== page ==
Social segues into governance. A proper business is governed first to meet the shareholders’ needs – a required minimum return on invested capital. But to realize these needs, the business must also be governed to meet enough needs of customers so that they will buy the output, and to meet enough of the needs of the employees so that they will work productively to produce the output. Monopsony power is a fiction, existing only in economics textbooks. If an employer attracts too few workers at $20-an-hour, he will raise it to $25. If that fails to work, then to $30. If three weeks of annual vacation won’t do the trick, perhaps four weeks will. If the enterprises expenses are too high to earn the requisite return, there should be no business, no employees.
How can there be, then, a standard ESG formula? What it takes to construct an efficient, productive NFL team will unlikely construct an efficient, productive Starbucks employee team. If the culture is predicated on merit and defined standards and goals, then everything else follows. Race, creed, religion, sexual orientation are all non-starters, not even considerations if that person incorporates into the corporate culture and produces. Substance – profit – is the essence of any business. If no profit, no business. ESG is all style that can only impede substance. The optics matter, the results so much less with ESG.
We can go on with this, so I’ll go on.
Democracy is perceived as a good thing, and always a good thing. Even if you aren’t so good, you’re still keen to pinch the word to convey good tidings and cheer. And no one is keener to pinch than the despot. North Korea doesn’t officially stamp the “Democratic People's Republic of Korea” on the nation’s stationery only for irony’s sake. The most despotic regime no one remembers, Pol Pot and the Khmer Rouge, thought they would pretty up their sanguinary doings by changing Cambodia’s name to Democratic Kampuchea.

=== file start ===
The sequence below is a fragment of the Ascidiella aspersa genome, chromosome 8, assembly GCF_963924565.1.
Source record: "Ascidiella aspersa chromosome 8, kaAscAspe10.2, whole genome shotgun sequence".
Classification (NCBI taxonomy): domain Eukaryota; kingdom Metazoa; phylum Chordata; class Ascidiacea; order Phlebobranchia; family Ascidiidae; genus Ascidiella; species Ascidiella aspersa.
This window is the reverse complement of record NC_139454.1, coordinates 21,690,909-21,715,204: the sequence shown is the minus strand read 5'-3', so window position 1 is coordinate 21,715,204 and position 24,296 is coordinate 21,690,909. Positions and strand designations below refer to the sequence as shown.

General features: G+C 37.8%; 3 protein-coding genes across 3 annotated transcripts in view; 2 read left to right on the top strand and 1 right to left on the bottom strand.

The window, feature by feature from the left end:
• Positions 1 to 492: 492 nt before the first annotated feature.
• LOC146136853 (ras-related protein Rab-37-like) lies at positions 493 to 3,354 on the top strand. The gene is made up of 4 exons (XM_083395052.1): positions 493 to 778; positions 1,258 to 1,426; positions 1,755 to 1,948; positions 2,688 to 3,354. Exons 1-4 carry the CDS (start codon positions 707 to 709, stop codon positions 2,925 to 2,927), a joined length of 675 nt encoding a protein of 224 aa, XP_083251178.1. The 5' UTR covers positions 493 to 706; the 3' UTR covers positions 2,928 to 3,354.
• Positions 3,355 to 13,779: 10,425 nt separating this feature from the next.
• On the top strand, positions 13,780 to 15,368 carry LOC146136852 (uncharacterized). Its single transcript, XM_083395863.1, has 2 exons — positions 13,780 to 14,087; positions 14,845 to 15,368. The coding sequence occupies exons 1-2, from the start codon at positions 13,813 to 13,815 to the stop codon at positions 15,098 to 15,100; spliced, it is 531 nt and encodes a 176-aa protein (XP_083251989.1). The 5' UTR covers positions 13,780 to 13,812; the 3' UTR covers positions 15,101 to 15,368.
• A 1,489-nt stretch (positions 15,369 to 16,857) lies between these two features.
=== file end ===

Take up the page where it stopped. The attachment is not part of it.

Because democracy is always a good thing, we should encourage all to participate. The more the merrier, if you. Though on closer inspection, we find democracy is little more than the “pathetic belief in the collective wisdom of individual ignorance,” as Mencken observed a century ago. Mencken’s right, of course. Ask 80% of voters which way a demand curve slopes or to give the definition of opportunity cost and watch the mental gears grind to a halt, and yet when all the wrong-headed opinions are collected, they should coalesce into a wise economic policy the politicians implement?
Is it just? Is it fair? I hardly see the mob rule pure democracy engenders as just or fair. The two wolves will always vote for the sheep for dinner. There are more wolves than sheep. And the wolves, like the scorpion in the famous fable, can’t help themselves. It’s just their nature.
Exclusivity is needed to temper the bad nature of most voters. Proof of productivity is a good starting point – a job, a business, an investment portfolio, home ownership. Prove that you are a taxpayer before you are a tax receiver. If you disagree, perhaps an attentive stroll through any Walmart will prompt you to rethink your position on inclusiveness. It reinforces my position.
We can go on, but I won’t.